Sunday, September 23, 2007


Beeches and Bears

Cervantes, Don Quixote, I, 12 (tr. Walter Starkie):
Not far from here there is a place where there are some two dozen tall beeches, and every one of them has Marcela's name cut on its smooth bark, and above her name sometimes a crown is carved, as if her lover intended to declare more plainly still that Marcela wears and deserves the crown of all human beauty.
Edward Hoagland, The Ridge-Slope Fox and the Knife Thrower, in Heart's Desire (New York: Simon & Schuster, 1988), p. 27:
Beeches possess a smooth, grayish bark, almost water-colored, which cuts as easily as the bark of paper birch, but doesn't peel as birch bark does. These were the trees that lovers carved their initials on back in the days when lovers knew the properties of different trees. The beech's skin, as tender as it is, will keep its scars right into old age, which may mean fifty or one hundred years or more...
Donald Culross Peattie, A Natural History of North American Trees (Houghton Mifflin Company, 2007), pp. 162-163:
And on the beech was written, probably, the first page of European literature. For, it is said the earliest Sanskrit characters were carved on strips of beech bark; the custom of inscribing the temptingly smooth boles of Beeches came to Europe with the Indo-European people who entered the continent from Asia. Indeed, our word "book" comes from the Anglo-Saxon boc, meaning a letter or character, which in turn derives from the Anglo-Saxon beece, for Beech. So if you find a big old Beech tree in the woods, hacked by some love-struck boy with the outline of a heart and his girl's initials in it, forgive him. He is but following a custom older than Shakespeare, who also records it:
O Rosalind! These trees shall be my books,
  And in their bark my thoughts I'll character;
That every eye which in this forest looks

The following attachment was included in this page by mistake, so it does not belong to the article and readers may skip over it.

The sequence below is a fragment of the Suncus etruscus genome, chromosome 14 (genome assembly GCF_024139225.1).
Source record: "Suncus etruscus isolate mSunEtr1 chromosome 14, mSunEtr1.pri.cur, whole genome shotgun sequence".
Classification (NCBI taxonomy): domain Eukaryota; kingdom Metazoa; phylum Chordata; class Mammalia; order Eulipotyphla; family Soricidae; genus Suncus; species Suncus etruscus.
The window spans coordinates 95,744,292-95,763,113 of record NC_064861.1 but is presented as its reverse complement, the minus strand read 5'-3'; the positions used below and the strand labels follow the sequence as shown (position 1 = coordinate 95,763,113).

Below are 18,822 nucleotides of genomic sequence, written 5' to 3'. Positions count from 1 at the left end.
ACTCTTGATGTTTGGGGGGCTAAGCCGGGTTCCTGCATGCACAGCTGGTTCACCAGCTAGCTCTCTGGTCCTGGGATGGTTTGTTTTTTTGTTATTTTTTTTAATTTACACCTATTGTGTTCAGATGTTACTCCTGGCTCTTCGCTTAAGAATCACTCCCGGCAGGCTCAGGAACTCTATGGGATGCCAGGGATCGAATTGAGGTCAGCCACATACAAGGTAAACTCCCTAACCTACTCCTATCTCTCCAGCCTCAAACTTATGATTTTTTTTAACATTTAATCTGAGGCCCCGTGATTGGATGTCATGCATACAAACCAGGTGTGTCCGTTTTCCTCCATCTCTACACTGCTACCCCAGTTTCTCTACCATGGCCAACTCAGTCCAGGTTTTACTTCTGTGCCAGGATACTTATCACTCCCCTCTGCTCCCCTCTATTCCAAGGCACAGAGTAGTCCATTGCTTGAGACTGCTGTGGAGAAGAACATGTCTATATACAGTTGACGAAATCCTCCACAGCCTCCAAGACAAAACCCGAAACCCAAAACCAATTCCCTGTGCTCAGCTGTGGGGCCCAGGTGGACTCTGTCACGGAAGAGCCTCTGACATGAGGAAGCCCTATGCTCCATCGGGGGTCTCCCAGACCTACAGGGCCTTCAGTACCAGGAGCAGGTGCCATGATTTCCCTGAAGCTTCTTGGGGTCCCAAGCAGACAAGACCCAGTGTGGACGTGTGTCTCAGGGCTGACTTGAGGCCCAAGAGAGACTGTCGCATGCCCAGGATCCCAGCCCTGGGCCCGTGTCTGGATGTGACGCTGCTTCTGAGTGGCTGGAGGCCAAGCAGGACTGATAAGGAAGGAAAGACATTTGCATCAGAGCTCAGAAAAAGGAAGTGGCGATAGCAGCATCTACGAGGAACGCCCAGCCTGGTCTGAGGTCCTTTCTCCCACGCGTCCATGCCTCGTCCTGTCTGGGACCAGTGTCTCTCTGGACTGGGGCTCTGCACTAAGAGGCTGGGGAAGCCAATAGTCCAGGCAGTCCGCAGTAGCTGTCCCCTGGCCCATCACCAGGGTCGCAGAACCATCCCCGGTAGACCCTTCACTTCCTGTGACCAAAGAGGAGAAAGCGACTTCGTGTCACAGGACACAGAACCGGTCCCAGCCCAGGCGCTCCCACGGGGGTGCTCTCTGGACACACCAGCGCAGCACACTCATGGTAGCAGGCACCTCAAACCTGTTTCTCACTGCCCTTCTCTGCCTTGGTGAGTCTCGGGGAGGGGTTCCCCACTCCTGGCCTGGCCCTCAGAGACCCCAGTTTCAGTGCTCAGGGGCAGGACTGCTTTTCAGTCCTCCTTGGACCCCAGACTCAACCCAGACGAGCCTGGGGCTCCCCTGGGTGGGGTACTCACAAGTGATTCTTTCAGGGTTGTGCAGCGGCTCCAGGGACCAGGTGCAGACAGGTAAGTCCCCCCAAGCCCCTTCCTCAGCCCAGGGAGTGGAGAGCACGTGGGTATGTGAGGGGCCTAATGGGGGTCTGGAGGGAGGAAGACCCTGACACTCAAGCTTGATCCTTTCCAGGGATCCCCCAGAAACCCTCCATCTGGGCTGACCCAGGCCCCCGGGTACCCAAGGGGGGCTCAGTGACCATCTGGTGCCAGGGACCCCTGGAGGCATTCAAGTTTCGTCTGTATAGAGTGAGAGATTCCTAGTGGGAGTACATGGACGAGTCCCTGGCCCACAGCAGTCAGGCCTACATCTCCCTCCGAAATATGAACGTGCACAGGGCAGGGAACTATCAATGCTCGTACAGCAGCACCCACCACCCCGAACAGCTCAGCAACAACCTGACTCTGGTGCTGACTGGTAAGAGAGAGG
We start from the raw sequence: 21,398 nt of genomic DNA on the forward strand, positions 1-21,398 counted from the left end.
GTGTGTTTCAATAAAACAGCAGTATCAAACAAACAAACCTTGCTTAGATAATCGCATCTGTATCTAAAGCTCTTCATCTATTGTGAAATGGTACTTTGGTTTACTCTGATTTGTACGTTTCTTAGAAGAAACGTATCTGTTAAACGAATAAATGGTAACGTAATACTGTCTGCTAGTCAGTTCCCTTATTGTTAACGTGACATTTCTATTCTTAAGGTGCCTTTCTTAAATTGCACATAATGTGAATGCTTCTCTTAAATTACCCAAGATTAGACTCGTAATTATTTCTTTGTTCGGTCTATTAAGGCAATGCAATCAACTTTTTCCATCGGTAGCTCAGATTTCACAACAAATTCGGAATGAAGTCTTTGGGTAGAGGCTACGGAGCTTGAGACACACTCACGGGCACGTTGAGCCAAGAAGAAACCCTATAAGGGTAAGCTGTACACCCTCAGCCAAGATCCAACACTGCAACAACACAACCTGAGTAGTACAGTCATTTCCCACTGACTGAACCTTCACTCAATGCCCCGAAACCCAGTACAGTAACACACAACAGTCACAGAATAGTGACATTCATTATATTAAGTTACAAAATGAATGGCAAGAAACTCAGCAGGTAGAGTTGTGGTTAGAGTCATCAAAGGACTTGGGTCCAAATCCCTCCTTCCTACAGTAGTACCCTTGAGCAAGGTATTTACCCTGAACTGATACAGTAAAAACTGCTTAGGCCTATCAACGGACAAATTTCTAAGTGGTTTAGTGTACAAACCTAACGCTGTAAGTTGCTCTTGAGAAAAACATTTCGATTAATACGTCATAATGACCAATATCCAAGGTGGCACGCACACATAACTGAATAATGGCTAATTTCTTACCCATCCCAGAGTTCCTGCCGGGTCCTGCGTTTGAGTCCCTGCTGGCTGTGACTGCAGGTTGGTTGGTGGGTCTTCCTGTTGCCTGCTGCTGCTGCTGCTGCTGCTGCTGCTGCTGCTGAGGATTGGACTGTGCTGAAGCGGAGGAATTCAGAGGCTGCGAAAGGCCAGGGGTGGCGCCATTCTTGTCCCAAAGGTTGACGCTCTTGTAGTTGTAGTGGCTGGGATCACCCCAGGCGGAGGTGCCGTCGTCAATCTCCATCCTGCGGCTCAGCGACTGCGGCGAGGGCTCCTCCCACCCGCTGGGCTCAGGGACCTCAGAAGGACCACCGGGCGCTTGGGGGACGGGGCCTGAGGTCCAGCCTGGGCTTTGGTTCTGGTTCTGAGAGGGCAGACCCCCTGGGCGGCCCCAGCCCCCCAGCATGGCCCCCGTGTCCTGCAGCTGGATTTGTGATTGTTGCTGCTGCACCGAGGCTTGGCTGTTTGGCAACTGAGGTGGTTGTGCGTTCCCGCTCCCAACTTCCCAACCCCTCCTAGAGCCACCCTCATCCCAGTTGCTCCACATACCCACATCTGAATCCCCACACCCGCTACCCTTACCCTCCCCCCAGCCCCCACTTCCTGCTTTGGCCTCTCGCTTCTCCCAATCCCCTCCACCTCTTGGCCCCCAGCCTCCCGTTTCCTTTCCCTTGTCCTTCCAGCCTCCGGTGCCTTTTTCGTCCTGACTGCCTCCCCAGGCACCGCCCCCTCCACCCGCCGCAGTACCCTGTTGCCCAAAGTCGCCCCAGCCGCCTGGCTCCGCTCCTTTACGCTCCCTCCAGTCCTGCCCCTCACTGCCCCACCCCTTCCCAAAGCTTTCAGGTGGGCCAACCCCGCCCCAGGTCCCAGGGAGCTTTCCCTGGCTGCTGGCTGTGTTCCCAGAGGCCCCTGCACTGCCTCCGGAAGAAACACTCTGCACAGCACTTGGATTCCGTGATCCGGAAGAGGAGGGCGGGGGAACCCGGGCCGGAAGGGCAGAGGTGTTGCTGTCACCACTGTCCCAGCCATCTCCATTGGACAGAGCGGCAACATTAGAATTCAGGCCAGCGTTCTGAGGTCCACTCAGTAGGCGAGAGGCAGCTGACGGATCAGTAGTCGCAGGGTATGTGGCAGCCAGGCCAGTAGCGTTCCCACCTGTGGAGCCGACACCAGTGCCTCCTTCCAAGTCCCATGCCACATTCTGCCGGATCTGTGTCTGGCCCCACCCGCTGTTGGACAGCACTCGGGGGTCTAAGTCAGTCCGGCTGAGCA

Shall see thy virtue witness'd everywhere.
And Virgil asks:
Or rather shall I the sad verse repeat
Which on the beech's bark I lately writ?
An epic line in pure American vein might have been read by all who passed that way, until about 1880, on a Beech tree on Carrol Creek, in Washington County, Tennessee, on the old stage road between Blountsville and Jonesboro.
D. Boone
Cilled a Bar
On Tree
In Year 1760
This tree fell in 1916, the scars of the inscription, but not the exact wording, still visible. It was 28 1/2 feet in girth, and 70 feet high, and its age was estimated by the Forest Service to be 365 years. So it began to grow in the year 1551, half a century before Orlando mooned about Rosalind in Arden, and was an ancient of two centuries when Daniel Boone inscribed his hunter's triumph on it.
Bears, who love to eat beech nuts, also leave the marks of their own writing on the trees, according to Hoagland (pp. 27-28):
[T]he bears, having the trees to themselves, and feeling impatient and proprietary, will climb sixty or eighty feet into the crown of the fall foliage to shake the limbs and hurry the harvest along. In doing so, they leave a ladderlike series of neat claw prints going up (going down, the bear will slide as if the tree were a firehouse pole), incised with a particular fingering that manages to create a personal image of the bear involved....These ladders up the beech tree have a logic to them and are precious for that. The bears are manlike and their marks manlike, and so carry an authority and resonance because they reach way back and yet one can ride forward on the memory of them for a good while.
Timothy Flint, The First White Man of the West: Life and Exploits of Col. Dan'l. Boone, the First Settler of Kentucky; Interspersed with Incidents in the Early Annals of the Country, chapter 5, tells the story of Daniel Boone's heroic fight against a bear that attacked him. If Boone's inscription on the beech tree was genuine and not a forgery, perhaps it recalls the less courageous killing of a bear that was simply climbing a beech tree in search of food. If so, we can date the inscription not only to the year (1760), but also to the time of year (fall).

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